Shareholders of American seeds and agrochemicals company Monsanto Co green lit the company’s $66 billion acquisition by Bayer AG on Tuesday, a deal that has yet to be approved by federal agencies before it can close as expected in late 2017.
Future boosted development and research spending by the merged companies and plans to erect a global seeds and biotechnology headquarters in St. Louis were announced in a bid to persuade regulators not to block the deal, which was first announced in September, Monsanto CEO Hugh Grant said.
“I think those augur well for the deal,” he said.
The merger of the two companies will mean more than a quarter of the combined world market for pesticides and seeds will be controlled by the future entity in the fast-consolidating farm supplies industry.
It is yet unclear whether President-elect Donald Trump, after taking office in January, is opposed to the consolidation of large mergers. Trump vowed during his campaign to block AT&T Inc’s purchase of Time Warner Inc and stated he would help break up the Comcast Corp deal to acquire NBC Universal, out of concern of there being too much concentration of power.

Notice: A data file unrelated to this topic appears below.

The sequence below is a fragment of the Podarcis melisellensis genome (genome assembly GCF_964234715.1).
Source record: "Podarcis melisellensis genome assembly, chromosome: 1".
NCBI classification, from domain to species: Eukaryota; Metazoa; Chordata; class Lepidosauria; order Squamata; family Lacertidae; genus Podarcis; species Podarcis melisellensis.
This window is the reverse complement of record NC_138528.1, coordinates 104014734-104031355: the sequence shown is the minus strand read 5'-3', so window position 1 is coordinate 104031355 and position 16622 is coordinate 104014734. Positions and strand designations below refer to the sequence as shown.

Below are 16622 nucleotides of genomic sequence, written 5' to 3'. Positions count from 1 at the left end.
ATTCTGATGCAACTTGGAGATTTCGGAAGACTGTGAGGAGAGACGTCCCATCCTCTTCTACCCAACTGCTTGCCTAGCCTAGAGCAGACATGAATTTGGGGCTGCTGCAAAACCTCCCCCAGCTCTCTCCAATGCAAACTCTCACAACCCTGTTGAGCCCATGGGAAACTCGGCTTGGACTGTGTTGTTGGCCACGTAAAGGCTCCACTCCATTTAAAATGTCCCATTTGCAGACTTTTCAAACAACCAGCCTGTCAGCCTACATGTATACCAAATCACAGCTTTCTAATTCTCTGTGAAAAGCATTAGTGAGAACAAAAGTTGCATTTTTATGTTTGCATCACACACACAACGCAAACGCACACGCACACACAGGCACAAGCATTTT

The White House does not directly decide if a merger should be blocked under antitrust law. That is done by the U.S. Justice Department or Federal Trade Commission, which together assess all big company mergers. If one of the agencies opts to halt a deal, it must persuade a judge to rule against the merger.
Grant said he has not talked with Trump or any of his transition team and did not state what the company was doing to make sure the deal will happen.
The acquisition is the latest in a string of large mergers to affect the agribusiness sector since last year or so. These include ChemChina’s acquisition of Swiss chemicals company Syngenta AG and the merger of Dow Chemical and DuPont.